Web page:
The Hidden Gardens commissioned artist Lucy Payne to design some new interpretation panels all about bees. The panels are located in some of the most bee-centric areas of the Gardens: the White Wall Border, the Mint Border, the Herb Border and the Floral Meadow. Have a look for them next time you are in the Gardens!
You can also find pictures of the panels in our flickr album.
This is a photo taken by The Hidden Gardens’ Director, Amanda, at her allotment. Can you guess what this is?
This photo is taken through a hole in the gate where the bolt goes. There’s a little space under the bolt, and in the space, there’s a blue tit nest! The little yellow squares are the little baby blue tits peep-peeping away.
Ah, they’re a bit bigger now. We can kind of see these are birds, but…
…here’s the photo that proves it! A mama blue tit glaring up at you. Good catch, Amanda!
A few nights ago Richard Weddle from Glasgow Natural History Society visited the Hidden Gardens again to set up his overnight moth trap. It was a beautiful night, but maybe too clear as we didn’t get that many moths the next day. Quality rather than quantity though, resulting in this beautiful golden Barred Yellow moth.
And he did uncover a couple of Broad-leaved Helleborine plants – a rather uninteresting-looking orchid (some may say) that is actually quite common in Glasgow along woodland edges, and even in some domestic gardens, but we’re very happy it has decided to make a home here in The Hidden Gardens.
Also, another successful year for the blue tits nesting in one of our bird boxes as they fledged last week.
Last week we had a staff training session about the Wildlife Activities Andrea and Paula have been developing. I’m in the Gardens most days, but I rarely slow down enough to really see the Gardens.
My favourite activity was to notice the smells of different plants. The lemon balm (which I mistook for mint…) smelt so fresh. I try to notice the developing smells and colours of the Gardens each day as a result. I hope everyone can experience the Gardens at their own pace, too.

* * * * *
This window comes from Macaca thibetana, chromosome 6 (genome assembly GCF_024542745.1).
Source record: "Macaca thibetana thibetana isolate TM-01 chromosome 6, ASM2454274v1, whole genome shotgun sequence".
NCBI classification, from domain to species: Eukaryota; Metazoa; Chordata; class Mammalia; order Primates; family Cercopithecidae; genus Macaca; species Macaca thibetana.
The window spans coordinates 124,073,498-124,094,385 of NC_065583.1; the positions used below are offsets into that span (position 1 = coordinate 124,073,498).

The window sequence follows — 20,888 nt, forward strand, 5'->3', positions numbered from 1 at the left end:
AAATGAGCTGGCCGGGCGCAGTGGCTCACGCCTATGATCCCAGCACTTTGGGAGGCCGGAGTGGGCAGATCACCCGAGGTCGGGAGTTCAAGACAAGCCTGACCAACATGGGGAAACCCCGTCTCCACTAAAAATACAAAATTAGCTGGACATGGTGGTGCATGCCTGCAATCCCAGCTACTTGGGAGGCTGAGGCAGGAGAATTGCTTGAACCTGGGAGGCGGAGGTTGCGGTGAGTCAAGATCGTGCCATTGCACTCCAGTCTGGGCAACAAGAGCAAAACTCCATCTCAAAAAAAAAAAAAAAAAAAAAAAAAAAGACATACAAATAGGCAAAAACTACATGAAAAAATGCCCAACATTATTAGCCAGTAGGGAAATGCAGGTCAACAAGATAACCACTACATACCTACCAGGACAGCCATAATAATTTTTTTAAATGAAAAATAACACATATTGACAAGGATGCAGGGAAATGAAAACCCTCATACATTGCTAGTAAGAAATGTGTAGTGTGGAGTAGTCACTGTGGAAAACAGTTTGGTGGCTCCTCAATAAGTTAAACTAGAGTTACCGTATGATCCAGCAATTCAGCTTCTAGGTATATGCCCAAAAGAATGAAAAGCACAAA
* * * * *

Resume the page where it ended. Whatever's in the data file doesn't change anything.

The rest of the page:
Many of the plants smelt beautiful. Sadly not all flowers smell nice, as I found out after shoving my face into a plant with a bit too much vigour.
Fox cub in the meadow –I watched a beautiful young cub in the Gardens yesterday evening, cautiously stepping onto the lawn, then dancing around in the meadow; a gift from the Gardens in the evening time.
He’s been spotted in the Gardens a few times. Let us know if you see him!
It’s traditional to wash your face in the dawn dew on the 1st May, but hardy volunteers and staff, joined by Alan Wood from Starling Learning, got a thorough wake up with wind and rain on our annual Dawn Chorus event.
It was all worthwhile when we heard and saw 13 different kinds of birds, some who were just visiting like the flock of Swallows, and some more familiar garden residents such as Blackbirds, Starlings and the noisy but tiny Wren.
We were left with lots of snippets of info: Long Tailed Tits aren’t Tits, and Dunnocks used to be called Hedge Sparrows even although they’re not Sparrows.
After sharing a lovely breakfast and hot cuppa we were ready to get on with the day, and The Hidden Gardens had added 2 new bird species to our list (swallow, lesser black backed gull).